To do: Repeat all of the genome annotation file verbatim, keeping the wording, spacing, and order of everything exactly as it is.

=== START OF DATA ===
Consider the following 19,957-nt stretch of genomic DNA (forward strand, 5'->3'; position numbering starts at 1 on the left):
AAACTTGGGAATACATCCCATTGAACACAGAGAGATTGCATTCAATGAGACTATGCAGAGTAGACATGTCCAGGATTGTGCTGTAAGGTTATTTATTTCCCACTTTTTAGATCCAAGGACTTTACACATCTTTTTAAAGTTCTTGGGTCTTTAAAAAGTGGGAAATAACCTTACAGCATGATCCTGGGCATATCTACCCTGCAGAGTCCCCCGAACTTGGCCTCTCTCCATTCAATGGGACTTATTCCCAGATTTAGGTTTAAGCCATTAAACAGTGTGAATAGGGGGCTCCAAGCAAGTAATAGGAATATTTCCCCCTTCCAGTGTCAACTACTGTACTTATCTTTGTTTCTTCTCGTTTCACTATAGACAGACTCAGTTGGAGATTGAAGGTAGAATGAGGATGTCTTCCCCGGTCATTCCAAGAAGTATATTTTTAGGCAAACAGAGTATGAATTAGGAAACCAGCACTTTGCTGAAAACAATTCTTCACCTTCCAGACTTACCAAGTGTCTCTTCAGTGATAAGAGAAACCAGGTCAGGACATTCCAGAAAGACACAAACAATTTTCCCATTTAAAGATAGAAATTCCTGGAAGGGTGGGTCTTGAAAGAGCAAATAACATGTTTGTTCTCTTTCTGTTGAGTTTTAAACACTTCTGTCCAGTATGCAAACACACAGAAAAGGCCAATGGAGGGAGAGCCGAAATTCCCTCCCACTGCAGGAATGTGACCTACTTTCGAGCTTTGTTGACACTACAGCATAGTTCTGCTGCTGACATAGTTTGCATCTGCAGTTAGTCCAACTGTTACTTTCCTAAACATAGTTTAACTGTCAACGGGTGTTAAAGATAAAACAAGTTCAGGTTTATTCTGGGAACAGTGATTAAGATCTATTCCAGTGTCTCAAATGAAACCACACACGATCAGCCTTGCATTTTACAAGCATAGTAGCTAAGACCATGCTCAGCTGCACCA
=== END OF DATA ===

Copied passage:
Consider the following 19,957-nt stretch of genomic DNA (forward strand, 5'->3'; position numbering starts at 1 on the left):
AAACTTGGGAATACATCCCATTGAACACAGAGAGATTGCATTCAATGAGACTATGCAGAGTAGACATGTCCAGGATTGTGCTGTAAGGTTATTTATTTCCCACTTTTTAGATCCAAGGACTTTACACATCTTTTTAAAGTTCTTGGGTCTTTAAAAAGTGGGAAATAACCTTACAGCATGATCCTGGGCATATCTACCCTGCAGAGTCCCCCGAACTTGGCCTCTCTCCATTCAATGGGACTTATTCCCAGATTTAGGTTTAAGCCATTAAACAGTGTGAATAGGGGGCTCCAAGCAAGTAATAGGAATATTTCCCCCTTCCAGTGTCAACTACTGTACTTATCTTTGTTTCTTCTCGTTTCACTATAGACAGACTCAGTTGGAGATTGAAGGTAGAATGAGGATGTCTTCCCCGGTCATTCCAAGAAGTATATTTTTAGGCAAACAGAGTATGAATTAGGAAACCAGCACTTTGCTGAAAACAATTCTTCACCTTCCAGACTTACCAAGTGTCTCTTCAGTGATAAGAGAAACCAGGTCAGGACATTCCAGAAAGACACAAACAATTTTCCCATTTAAAGATAGAAATTCCTGGAAGGGTGGGTCTTGAAAGAGCAAATAACATGTTTGTTCTCTTTCTGTTGAGTTTTAAACACTTCTGTCCAGTATGCAAACACACAGAAAAGGCCAATGGAGGGAGAGCCGAAATTCCCTCCCACTGCAGGAATGTGACCTACTTTCGAGCTTTGTTGACACTACAGCATAGTTCTGCTGCTGACATAGTTTGCATCTGCAGTTAGTCCAACTGTTACTTTCCTAAACATAGTTTAACTGTCAACGGGTGTTAAAGATAAAACAAGTTCAGGTTTATTCTGGGAACAGTGATTAAGATCTATTCCAGTGTCTCAAATGAAACCACACACGATCAGCCTTGCATTTTACAAGCATAGTAGCTAAGACCATGCTCAGCTGCACCA